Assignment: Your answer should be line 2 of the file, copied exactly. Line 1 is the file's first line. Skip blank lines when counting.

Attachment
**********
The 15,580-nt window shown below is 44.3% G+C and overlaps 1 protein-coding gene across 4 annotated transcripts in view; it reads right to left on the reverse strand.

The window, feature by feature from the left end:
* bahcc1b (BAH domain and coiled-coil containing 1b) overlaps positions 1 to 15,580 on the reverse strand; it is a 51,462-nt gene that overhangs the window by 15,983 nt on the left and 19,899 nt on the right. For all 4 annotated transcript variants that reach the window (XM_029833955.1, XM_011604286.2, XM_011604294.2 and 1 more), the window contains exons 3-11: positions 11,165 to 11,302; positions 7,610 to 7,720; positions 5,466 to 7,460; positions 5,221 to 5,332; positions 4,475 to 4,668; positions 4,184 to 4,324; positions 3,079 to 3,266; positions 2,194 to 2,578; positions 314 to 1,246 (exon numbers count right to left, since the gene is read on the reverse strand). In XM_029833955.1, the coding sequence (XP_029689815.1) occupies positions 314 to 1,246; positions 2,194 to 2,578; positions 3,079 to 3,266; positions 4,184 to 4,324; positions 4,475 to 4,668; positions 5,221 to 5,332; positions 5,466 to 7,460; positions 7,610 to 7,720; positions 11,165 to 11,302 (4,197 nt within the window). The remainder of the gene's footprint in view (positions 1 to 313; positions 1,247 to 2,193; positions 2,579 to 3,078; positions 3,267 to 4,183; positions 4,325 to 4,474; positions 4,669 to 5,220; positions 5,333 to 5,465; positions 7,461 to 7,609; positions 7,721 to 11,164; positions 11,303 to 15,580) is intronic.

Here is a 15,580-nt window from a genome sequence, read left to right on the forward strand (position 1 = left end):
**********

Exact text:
The window, feature by feature from the left end: